BEATROUTE BC E-EDITION

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West Of Main Art Walk Opens Even More Doors In Special Milestone Year

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by Sarah Jamieson VANCOUVER – How do you celebrate a thriving arts community in its 25th year? By expanding your…

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Children of God takes a Life of its Own on Stage to Tell a Dark Truth Hidden for Far Too Long

Tuesday 16th, May 2017 / 12:23
By Kathryn Helmore

Photo by Matt Barnes

VANCOUVER – On July 11, 2008, a ring of 11 chairs marked the floor of the House of Commons. The chairs were designated for five Indigenous leaders and six residential school survivors. In front of these guests, Stephen Harper apologized on behalf of the Government of Canada for residential schools.
To many, the apology marked the end of a long silence regarding a dark chapter in Canadian history. To Corey Payette, playwright and creator of the play Children of God, the time for silence has passed and the time for reconciliation, atonement, and conversation has come. He plans to move forward by putting the topic at centre stage.

In Children of God, the children of an Oji-Cree family are sent to a residential school. It is the story of children who were robbed of their community and the mother who desperately tried to see them, yet was never let past the school’s gate.

“Children of God demonstrates the intergeneration impact of a cultural genocide,” says Payette. “It shows how this chapter in Canadian history changed the course of lives. We hope that it will help people understand what happened. We hope that people will enter the theatre one way and leave it changed.”

While the production might seem like a tragedy, it is fundamentally about hope and perseverance, says Payette. “It is a testament to the strength and reliance of our ancestors. It dares us to look at how far we’ve come. Despite what happened, we have held onto our culture. That takes strength and courage.”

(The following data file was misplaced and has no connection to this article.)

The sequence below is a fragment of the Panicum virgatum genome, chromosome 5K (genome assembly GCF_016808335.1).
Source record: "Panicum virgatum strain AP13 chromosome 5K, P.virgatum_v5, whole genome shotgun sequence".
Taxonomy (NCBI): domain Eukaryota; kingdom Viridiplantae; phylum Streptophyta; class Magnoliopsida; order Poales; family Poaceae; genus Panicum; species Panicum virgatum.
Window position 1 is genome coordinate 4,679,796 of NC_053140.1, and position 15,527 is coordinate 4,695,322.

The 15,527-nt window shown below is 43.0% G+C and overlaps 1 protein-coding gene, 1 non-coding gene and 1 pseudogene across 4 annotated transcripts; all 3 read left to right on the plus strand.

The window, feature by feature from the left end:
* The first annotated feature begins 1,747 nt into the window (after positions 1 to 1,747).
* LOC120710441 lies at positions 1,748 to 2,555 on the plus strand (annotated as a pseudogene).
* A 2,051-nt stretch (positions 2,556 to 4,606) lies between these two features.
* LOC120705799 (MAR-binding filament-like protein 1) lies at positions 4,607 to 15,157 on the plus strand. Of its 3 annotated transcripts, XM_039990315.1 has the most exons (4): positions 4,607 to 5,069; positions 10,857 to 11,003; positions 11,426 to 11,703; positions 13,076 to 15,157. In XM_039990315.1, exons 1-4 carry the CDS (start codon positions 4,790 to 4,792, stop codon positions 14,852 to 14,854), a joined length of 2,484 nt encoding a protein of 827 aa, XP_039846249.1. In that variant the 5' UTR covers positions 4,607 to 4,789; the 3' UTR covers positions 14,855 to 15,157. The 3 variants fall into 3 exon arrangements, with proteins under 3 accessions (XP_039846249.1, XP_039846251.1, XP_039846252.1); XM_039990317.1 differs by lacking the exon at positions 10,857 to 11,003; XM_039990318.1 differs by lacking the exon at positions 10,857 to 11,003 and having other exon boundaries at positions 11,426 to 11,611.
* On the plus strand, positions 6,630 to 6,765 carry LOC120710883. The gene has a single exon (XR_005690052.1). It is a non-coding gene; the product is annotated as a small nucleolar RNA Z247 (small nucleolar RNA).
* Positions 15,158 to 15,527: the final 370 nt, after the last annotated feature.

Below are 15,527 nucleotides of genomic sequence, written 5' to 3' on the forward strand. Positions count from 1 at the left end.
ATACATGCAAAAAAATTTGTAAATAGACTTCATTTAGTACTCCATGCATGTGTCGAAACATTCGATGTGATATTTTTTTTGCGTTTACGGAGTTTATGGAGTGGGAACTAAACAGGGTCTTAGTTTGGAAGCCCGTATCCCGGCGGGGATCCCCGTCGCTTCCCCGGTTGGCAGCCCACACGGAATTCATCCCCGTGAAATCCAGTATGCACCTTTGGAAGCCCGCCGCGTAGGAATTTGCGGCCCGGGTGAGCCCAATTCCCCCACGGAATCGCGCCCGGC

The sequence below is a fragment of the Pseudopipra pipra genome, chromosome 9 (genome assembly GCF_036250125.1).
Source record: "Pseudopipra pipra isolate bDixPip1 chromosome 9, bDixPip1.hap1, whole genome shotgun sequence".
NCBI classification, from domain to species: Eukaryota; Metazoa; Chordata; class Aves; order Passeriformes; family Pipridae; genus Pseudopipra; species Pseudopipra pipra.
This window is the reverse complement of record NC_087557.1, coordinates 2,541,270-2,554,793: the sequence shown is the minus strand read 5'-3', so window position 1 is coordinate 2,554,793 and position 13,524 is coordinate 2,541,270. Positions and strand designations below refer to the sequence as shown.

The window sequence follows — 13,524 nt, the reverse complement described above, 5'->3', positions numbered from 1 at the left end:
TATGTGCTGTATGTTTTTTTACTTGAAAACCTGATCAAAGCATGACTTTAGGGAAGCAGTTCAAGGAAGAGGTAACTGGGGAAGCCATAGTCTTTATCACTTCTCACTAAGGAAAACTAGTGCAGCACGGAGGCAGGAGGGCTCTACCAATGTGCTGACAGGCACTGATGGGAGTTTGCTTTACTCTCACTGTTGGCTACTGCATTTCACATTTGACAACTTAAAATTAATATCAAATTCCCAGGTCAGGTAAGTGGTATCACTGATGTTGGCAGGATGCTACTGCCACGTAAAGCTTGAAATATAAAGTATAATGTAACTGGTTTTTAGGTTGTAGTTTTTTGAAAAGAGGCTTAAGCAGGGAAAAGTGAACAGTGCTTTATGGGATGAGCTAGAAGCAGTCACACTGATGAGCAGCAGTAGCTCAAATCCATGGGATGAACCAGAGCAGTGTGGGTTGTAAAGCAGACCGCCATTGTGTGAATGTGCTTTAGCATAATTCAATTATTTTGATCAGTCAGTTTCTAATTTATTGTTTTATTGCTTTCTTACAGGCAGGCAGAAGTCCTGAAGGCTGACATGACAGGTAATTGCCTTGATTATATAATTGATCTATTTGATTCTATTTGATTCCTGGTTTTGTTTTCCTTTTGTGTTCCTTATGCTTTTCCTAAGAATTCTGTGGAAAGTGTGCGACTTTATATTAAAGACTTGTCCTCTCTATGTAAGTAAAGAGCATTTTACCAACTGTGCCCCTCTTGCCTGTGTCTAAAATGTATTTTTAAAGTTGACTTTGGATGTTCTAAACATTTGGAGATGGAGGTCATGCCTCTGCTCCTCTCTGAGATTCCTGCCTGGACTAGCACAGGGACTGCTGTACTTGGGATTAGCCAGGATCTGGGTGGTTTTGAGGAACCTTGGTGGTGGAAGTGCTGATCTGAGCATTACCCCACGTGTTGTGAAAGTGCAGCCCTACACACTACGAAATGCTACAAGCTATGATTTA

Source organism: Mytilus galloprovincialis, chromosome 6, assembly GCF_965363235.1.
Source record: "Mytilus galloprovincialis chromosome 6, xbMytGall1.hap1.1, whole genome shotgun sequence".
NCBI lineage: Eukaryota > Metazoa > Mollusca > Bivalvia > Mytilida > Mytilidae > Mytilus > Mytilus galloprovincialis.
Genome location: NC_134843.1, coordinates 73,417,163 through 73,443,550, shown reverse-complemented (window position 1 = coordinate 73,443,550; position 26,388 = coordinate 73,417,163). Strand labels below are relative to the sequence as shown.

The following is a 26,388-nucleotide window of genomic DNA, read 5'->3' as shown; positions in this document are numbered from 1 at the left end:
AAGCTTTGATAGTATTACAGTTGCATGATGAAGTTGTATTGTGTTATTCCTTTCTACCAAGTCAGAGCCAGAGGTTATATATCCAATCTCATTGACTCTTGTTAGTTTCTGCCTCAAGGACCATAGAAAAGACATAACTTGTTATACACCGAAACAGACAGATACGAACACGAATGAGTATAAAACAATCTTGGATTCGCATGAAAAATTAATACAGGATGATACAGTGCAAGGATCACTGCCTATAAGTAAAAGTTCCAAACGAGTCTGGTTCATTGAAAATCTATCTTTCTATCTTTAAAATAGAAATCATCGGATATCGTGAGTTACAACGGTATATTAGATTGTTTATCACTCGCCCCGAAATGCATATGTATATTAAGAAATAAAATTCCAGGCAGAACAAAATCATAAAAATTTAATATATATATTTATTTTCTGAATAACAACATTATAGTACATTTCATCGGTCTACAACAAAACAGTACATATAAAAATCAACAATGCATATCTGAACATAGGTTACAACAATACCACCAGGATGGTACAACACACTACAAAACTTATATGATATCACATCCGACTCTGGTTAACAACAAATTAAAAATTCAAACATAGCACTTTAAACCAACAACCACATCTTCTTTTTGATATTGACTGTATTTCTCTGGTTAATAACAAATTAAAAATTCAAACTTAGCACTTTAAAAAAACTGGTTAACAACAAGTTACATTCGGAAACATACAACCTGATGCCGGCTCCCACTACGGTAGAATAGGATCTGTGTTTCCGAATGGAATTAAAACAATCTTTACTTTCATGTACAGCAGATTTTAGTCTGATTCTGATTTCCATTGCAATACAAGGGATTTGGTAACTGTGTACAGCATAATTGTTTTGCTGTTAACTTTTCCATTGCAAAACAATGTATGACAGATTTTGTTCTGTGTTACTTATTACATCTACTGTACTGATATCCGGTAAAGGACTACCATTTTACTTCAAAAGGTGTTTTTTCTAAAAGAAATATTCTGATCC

Children of God pays homage to the resilience of Indigenous culture and its growing prevalence in sectors that have, until this point, been dominated by Western culture. This work involved over 30 people, has a cast of nine, and required four independent theatre companies; the compelling narrative and First Nations-inspired musical score proved irresistible to the national theatre. After opening in Vancouver on May 17, the play will be staged in theatres across Canada, including the National Arts Centre in Ottawa.

“There’s something about this show that is beyond me,” said Payette. “It has its own momentum and a strong purpose. I can’t wait to see how it is received.”

Children of God runs at the York Theatre from May 17 – June 3.

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BEATROUTE AB E-EDITION

Alberta

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Girlpool – Powerplant

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